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JUSTICE COURT CERTIFICATE OF NO TRANSCRIPT ON APPEAL 
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3.  Regardless of whether the proceedings were recorded, the parties can agree and prepare a signed Statement of the Case showing how the issues presented by the appeal arose and were decided by the justice court. (JCRCP 74(e).)

If there are no findings of facts and conclusions in the record (and if the parties cannot agree on findings), you must also prepare, file, and serve a Statement of Points on Appeal. (JCRCP 74(d).) This statement must include all important facts of the appeal and a general statement of why appellate relief is sought.

A form Statement of the Points on Appeal is available for free at the Self-Help Center, or you can download it by clicking one of the formats underneath the form’s title below:

JUSTICE COURT STATEMENT OF POINTS ON APPEAL 
Pdf Fillable | Pdf Nonfillable 

  • If you are appealing from a district court judgment:

Within fifteen days after the appeal is docketed with the Nevada Supreme Court, you must do one of the following:

1.  If the proceedings were recorded, file an original Transcript Request Form with the district court and file a copy with the supreme court clerk. (NRAP 9(a)(3).) You must serve a copy of the form on all parties to the case and to the court reporter who recorded the proceeding, along with a deposit for the transcript. If your fees have been waived, do not serve the court reporter. The appellate court will determine which transcripts are needed and will issue an order directing that they be prepared. Click to visit the Appellate Practice Forms website for an example of a Transcript Request Form. You must provide a copy of the completed transcript to all other parties (or their attorneys) in the case. (NRAP 9(a)(4).)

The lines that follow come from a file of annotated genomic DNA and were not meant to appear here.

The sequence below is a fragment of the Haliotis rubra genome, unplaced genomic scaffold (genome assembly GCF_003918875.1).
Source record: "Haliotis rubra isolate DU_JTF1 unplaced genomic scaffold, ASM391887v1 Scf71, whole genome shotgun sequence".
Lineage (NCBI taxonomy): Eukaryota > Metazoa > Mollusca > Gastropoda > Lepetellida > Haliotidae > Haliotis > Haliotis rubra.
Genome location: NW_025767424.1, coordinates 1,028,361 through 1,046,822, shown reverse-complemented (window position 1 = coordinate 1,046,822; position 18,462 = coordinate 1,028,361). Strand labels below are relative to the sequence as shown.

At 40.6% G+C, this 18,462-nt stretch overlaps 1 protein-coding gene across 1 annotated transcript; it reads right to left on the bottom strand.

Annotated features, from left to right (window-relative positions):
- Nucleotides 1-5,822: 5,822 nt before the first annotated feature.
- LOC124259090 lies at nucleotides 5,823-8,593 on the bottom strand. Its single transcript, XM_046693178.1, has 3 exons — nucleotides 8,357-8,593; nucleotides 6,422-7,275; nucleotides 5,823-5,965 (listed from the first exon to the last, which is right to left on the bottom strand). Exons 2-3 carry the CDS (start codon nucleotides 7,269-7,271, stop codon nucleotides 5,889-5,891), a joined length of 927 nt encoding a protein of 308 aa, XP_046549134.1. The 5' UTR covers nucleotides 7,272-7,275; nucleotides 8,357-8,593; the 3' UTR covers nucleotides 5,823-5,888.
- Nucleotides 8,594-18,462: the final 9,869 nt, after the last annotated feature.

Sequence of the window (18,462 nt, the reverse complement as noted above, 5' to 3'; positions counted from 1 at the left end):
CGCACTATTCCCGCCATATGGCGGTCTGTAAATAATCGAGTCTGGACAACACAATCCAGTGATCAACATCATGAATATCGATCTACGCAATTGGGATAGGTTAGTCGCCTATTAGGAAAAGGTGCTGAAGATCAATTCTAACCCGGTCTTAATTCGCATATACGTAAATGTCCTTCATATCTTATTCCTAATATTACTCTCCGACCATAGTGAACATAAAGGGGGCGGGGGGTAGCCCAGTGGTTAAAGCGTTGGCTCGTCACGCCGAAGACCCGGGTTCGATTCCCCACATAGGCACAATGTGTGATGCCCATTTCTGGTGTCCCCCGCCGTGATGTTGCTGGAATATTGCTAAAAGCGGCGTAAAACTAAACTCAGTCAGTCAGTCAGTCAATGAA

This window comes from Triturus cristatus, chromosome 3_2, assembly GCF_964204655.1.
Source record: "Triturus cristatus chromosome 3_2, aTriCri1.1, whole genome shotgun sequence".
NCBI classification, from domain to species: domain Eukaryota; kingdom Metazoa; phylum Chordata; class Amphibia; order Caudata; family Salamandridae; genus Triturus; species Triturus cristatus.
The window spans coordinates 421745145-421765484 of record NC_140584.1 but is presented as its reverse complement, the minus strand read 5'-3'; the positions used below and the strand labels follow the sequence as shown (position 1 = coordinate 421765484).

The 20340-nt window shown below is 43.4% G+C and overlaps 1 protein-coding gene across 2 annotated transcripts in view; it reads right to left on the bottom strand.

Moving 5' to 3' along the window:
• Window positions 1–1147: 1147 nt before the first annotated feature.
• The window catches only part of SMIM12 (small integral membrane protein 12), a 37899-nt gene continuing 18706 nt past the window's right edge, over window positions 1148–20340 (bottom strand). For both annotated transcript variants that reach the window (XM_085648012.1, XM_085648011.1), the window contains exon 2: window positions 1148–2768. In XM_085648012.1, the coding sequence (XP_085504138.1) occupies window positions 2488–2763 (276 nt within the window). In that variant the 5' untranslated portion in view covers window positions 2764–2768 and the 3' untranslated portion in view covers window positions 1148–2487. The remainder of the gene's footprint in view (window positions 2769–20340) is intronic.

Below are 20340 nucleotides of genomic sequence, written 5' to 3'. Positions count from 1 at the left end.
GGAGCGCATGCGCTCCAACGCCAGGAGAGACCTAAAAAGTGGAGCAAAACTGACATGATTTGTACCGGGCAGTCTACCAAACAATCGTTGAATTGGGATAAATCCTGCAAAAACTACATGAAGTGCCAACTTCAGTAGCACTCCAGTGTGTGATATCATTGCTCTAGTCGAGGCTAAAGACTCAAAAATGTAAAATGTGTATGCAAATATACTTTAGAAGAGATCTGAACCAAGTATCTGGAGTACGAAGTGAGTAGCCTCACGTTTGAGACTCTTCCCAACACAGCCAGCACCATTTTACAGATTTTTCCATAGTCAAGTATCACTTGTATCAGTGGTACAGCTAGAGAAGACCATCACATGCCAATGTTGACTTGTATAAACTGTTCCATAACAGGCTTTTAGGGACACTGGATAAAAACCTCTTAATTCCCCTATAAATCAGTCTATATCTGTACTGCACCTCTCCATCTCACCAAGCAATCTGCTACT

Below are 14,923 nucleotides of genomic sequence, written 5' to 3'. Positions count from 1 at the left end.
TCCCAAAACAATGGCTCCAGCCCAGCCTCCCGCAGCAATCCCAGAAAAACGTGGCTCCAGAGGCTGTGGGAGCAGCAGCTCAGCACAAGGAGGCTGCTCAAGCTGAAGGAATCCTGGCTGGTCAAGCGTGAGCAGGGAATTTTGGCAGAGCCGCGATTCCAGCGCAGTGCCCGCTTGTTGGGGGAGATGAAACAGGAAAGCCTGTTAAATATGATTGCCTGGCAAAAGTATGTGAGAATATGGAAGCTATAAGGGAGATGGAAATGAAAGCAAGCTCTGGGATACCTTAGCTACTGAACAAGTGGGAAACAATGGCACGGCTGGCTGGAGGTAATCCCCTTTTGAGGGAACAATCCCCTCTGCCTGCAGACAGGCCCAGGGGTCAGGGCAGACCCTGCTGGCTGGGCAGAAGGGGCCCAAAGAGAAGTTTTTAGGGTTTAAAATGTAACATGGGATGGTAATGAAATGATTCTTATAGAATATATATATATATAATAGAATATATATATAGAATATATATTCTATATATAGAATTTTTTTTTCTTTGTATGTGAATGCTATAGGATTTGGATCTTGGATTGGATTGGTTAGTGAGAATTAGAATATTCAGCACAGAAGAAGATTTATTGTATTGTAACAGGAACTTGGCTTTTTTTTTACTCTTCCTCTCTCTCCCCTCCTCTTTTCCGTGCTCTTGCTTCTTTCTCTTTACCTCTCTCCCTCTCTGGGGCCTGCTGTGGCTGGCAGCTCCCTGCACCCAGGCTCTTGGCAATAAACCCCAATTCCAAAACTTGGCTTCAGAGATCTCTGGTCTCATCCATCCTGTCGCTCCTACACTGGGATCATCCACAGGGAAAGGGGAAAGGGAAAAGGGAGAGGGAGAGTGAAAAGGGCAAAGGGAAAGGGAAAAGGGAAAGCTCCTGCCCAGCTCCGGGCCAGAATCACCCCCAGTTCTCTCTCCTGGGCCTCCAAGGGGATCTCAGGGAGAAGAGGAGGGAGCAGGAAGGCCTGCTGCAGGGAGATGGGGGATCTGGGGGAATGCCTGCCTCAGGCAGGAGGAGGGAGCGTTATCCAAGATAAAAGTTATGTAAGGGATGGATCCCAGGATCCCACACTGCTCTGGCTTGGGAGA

2.  If you do not want any transcripts, file a "Certificate of No Transcript Request" with the appellate court. Visit the Appellate Practice Forms website for an example.

3.  If the trial or hearing was not recorded, prepare a Statement of the Evidence or Proceedings, which must be served on all other parties. (NRAP 9(d).)